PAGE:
I’ve posted some tips on long-haul travel before on my travel blog, but seeing as many people sound like they’re off to New York for Blog Her soon, I thought I would post them here.
Disclaimer: as you probably know, I haven’t been able to afford travel in a few years. But none of these options should have changed.
You’ve all heard that you’re supposed to drink water to keep hydrated on a long haul flight? Well it’s true! Boring advice but it works. Water needs to be your key fluid on a long haul flight.
Stay away from alcohol! Do not see a plane as “free” booze. If you are a drinker, have your (small) glass of wine or beer with your dinner. It will relax you and maybe help make you drowsy for the sleeping part of the flight.
I also avoid juices, partly as I can no longer stand large quantities of sugar, but partly because it just won’t rehydrate you as well as water. I only have one juice per flight (if at all) and I have it when I need a mental break from the water.
If you are a coffee drinker: I would try not to. You’ll be sitting for a lot of hours. Your body, not to mention your nearby seat mates, will thank you if you’re not restlessly jiggling.
Always order a “special” meal. When I last flew, these were still free. These days I wouldn’t be surprised if it was a “premium” service!
I used to get a low fat meal – next time I travel long haul it will be low carb. That change is just due to how we eat now at home.
A special order meal will be fresher & served first. Which also means you will likely be finished eating first. In turn, that means you will beat the plane in the post-meal toilet rush! Trust me, this is an enviable position to be in.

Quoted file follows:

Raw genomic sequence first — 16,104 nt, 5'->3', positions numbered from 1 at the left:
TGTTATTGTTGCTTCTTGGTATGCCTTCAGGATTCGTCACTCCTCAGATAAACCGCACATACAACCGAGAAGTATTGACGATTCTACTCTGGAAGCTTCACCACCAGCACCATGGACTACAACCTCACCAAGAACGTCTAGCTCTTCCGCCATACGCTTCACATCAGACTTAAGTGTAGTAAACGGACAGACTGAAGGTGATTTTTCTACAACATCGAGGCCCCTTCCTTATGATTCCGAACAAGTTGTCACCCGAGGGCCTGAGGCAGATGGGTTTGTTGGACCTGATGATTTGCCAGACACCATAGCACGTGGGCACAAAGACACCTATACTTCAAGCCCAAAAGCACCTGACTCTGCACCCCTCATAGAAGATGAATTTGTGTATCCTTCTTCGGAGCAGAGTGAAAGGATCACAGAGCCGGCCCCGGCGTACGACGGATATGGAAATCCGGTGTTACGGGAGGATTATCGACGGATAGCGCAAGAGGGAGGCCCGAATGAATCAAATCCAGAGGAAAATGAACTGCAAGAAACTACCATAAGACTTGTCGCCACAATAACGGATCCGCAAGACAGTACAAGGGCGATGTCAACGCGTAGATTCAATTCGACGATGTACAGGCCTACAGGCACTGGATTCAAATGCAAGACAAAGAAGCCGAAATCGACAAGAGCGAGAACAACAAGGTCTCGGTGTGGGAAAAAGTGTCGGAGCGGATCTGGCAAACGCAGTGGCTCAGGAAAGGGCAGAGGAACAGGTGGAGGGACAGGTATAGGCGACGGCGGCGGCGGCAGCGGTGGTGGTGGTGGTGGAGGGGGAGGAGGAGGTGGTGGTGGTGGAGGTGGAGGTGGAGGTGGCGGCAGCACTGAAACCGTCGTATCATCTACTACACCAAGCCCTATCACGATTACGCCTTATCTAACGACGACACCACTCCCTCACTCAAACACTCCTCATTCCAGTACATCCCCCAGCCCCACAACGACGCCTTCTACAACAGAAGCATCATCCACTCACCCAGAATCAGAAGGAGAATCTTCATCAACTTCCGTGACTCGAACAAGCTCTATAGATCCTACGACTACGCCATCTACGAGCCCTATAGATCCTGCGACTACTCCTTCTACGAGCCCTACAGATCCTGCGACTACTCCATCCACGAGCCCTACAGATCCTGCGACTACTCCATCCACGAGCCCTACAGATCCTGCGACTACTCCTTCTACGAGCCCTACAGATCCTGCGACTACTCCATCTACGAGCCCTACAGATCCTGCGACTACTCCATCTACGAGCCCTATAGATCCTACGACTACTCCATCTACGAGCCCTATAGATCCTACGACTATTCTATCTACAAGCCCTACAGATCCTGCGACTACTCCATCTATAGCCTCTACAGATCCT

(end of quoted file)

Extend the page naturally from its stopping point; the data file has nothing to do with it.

Keep your body moving.
Stretch while you’re in a queue for the bathroom.
Read the in-flight health magazine and practice the exercises they suggest. You’ll have the time to master them too! Make yourself an expert in them. Mutter (in your head) and pretend you’re teaching an exercise class if it helps.
Personally speaking only, for a long haul flight, I take one aspirin at check in time, one at the stop over on a long haul flight and one at my destination. This helps to prevent DVT. However, I am not a doctor, so ask your GP/Pharmacist etc if this is something you are considering. Cos I don’t know your body 🙂
Make the most of your stop over. You’ll be sitting soon enough for ages so unless you’re with a bunch of tired children, walk!
Which seat!? Aisle, window or middle? If you search the Internet for an answer to this, you’ll get a surprisingly heated debate about which is best.
My tips for choosing:
If you can sleep anywhere & want to sleep on the flight, window. You’ll have the views & the comfort of not being disturbed by people climbing over you.
If you’re a restless or tall person, take the aisle. You’ll have the ability to get up & stretch (when the seatbelt sign isn’t on) and a tiny bit more stretch space (the aisle) while sitting. Just beware the food carts! They will bruise your knees! I’ve heard that people tie their knees up with a belt/elastic sometimes to avoid the bruises.
Ok, I may have lied just before. I don’t think I’ve ever seen anyone arguing over wanting the middle seat.